WITH ANOTHER NBA season upon us, I recently texted outgoing NBA monarch David Stern - maybe the most fan-friendly despot in despotic history - and suggested the league require all head coaches to wear name tags, at least until the all-star break.
Because of the NBA's 30 teams, 13 have new head coaches.
Erik Spoelstra, with two straight NBA titles, enters his sixth season in Miami, giving the Rogaine-free Heat coach the second-longest same-team tenure in the league.
Everyone else, other than Gregg Popovich, pretty much just started last week.
If NBA coaches worked for the government, they'd be "non-essential employees." They're the world's most expensive temps.
The Obamacare webmaster has greater job security than most NBA coaches.
Now, I'm about to tell you some stuff that you're not going to believe, but you're going to have to believe it because it's all true.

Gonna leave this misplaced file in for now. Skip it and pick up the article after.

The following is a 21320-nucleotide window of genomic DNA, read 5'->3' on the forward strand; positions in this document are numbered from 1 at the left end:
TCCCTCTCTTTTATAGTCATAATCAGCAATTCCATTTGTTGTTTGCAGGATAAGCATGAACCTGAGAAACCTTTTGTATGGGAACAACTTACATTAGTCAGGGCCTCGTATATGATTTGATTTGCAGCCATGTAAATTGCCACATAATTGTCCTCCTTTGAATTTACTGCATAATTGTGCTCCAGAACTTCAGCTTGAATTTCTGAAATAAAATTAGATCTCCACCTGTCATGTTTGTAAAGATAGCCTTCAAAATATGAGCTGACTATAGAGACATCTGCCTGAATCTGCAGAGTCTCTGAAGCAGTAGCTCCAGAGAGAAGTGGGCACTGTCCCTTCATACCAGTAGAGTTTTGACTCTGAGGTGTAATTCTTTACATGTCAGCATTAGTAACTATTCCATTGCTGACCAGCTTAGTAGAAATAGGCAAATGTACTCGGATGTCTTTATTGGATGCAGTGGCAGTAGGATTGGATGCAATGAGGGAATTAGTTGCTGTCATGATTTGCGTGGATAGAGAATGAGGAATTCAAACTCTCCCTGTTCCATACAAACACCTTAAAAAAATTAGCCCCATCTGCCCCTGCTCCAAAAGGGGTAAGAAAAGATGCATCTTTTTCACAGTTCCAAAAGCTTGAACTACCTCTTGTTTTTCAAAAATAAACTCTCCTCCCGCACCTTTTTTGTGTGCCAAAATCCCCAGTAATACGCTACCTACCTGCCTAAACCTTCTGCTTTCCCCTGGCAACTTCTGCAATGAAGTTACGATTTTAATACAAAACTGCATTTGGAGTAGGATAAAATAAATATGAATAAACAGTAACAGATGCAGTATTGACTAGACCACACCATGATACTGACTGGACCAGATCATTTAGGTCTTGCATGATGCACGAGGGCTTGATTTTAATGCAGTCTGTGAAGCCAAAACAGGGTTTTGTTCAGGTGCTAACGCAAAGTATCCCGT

*I must defend the Clippers' personnel move because, frankly, every time Del Negro called a timeout, he looked as if he were about to order a pizza from Domino's. I mean, come on, Del Negro vs. Popovich is like Gomer Pyle vs. General Patton.
Meanwhile, since December 2010, the Charlotte Bobcats have had four coaches.
And in 2010, the Cleveland Cavaliers replaced Mike Brown with Byron Scott, then, in 2013, they replaced Scott with Brown.
(You might have to read that previous sentence again to realize they fired Coach A and hired Coach B, then fired Coach B and rehired Coach A. As a one-time courtesy, I will not name the team owner responsible for this, but he makes Daniel Snyder look like Conn Smythe.)
Six of the 12 teams that changed coaches after the 2012-13 season made the playoffs. The 13th change occurred when Doc Rivers suddenly realized he preferred L.A. weather and traffic to Boston weather and traffic, and was traded to the Clippers from the Celtics.
If I had my own sports talk radio show or cable talking-head hour, I would pose the following question at this point:
How come the NBA is in the throes of so much coaching upheaval?
(When you have your own show, you have to use expressions like "in the throes" that you would never say in every-day conversation.)